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Written by Lachlan   
Sunday, 22 July 2007

ABSTRACT

The genesis of this research largely stems from autobiographical experiences as a visible Chinese woman and a first generation immigrant mother raising a Kiwinized daughter. My self-reflection, self-affirmation and self-discovery of my gender, ethnic and nation identity in many ways shaped the inquiries of this research.

One of the main aims of the research is to inquire the myth of visible Chinese ethnic migrants as the inassimilable perpetual other because of their racial features. The result of this research unequivocally dispels this myth. Indeed, the research emphatically reflects that daughters born or bred in New Zealand-second generation Chinese New Zealanders-have integrated and affirmed themselves as New Zealanders and are proud of their nation identity.

Sociological and cultural factors to varying degrees invariably shape our psyche and identity. While there are the blessings of the dual cultures-the best of both worlds- there are disadvantages and the danger of assimilation. For hypervisible ethnic minority, the reality is there can never be total assimilation; integration or cultural hybridity is the inevitable, necessary and better alternative.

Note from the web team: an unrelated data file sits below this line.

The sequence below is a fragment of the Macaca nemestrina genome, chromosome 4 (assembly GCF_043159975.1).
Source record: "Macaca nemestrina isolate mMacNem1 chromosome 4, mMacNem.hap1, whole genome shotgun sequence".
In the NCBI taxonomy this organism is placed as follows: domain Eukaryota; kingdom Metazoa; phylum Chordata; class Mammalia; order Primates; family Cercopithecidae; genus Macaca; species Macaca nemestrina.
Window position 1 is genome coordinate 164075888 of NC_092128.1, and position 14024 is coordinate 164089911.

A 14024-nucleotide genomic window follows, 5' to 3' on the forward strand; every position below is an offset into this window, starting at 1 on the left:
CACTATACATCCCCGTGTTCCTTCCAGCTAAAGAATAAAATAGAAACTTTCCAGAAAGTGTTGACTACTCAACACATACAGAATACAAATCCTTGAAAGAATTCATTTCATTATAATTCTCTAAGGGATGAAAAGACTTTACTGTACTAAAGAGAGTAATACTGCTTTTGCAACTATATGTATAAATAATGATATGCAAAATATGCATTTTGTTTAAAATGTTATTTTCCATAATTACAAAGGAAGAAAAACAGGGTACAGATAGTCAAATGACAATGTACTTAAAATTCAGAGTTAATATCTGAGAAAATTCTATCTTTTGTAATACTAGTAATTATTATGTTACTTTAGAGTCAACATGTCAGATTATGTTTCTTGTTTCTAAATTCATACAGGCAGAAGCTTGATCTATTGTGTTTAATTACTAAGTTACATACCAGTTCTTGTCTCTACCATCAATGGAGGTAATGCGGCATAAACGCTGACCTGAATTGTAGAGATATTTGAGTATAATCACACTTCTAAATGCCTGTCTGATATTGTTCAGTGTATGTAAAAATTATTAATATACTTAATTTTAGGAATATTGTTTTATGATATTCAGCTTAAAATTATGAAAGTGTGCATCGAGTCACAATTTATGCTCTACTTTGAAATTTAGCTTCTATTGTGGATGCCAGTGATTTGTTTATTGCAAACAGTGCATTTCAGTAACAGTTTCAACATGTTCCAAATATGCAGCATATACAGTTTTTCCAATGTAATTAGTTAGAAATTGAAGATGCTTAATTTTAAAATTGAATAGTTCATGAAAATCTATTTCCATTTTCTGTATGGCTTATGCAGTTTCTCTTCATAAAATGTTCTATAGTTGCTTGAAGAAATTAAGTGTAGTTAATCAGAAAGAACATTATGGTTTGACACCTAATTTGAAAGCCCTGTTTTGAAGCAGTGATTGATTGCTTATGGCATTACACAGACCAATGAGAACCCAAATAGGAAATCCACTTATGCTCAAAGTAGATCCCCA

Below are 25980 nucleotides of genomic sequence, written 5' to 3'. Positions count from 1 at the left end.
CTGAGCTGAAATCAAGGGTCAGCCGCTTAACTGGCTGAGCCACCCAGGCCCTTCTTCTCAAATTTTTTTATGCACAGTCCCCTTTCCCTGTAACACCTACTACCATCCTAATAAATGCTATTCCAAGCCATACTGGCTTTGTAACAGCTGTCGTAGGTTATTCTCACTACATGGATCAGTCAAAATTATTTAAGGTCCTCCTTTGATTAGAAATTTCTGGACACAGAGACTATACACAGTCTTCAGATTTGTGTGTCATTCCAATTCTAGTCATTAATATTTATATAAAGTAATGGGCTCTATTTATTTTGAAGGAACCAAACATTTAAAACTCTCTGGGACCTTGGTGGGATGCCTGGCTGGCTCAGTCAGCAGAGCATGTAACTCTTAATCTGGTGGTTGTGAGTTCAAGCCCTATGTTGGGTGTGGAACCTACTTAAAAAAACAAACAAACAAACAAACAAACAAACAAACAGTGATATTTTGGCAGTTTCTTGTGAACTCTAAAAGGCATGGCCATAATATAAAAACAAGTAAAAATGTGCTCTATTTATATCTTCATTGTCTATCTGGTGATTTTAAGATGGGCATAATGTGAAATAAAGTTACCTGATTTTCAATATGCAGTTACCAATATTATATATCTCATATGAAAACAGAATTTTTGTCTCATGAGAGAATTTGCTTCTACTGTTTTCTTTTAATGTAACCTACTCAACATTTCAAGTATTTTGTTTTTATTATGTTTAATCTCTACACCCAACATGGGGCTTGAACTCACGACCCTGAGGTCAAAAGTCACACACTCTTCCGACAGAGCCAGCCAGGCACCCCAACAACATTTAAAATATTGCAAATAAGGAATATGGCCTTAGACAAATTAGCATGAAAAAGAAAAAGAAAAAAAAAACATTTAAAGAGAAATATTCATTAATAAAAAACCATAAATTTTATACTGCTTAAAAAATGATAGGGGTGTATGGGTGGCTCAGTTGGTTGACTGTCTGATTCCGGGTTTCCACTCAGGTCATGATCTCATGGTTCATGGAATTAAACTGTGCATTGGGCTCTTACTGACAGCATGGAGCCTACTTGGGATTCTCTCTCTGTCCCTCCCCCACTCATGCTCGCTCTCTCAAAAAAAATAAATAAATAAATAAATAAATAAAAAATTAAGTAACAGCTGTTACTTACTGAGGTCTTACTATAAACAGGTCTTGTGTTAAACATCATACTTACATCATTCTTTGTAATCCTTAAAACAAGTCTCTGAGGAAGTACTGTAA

It is the researcher's hope that this dissertation will in a small way render marginalized and stereotyped Chinese women a voice to speak for themselves from the generation of the pioneering women settlers to the present contemporary generation. Although the numbers of participants are small because of the nature of the research, they are nevertheless, subjective, personal and also collective voices that echo as the perpetual "other" to white homogenous culture or biculture.

Through the course of the research, it has become apparent that the xenophobia of the 1990s resonates the fear of racial difference and the anxiety that the national identity would be threatened by cultural diversity. There is a need to address this fear through research, dialogue and education and not repress it as an irrational xenophobic impulse in order for a negotiated resolution to move forward. It is equally apparent that it is timely that mainstream society confront the perception of the construction of national identity that is based on British heritage of the past. As individual identity evolves as one matures so should the national identity evolve to include diverse cultures otherwise our national identity remains stagnant, imprisoned by the past. There is a need for the construction of national identity to evolve as we New Zealanders mature as a nation.

 
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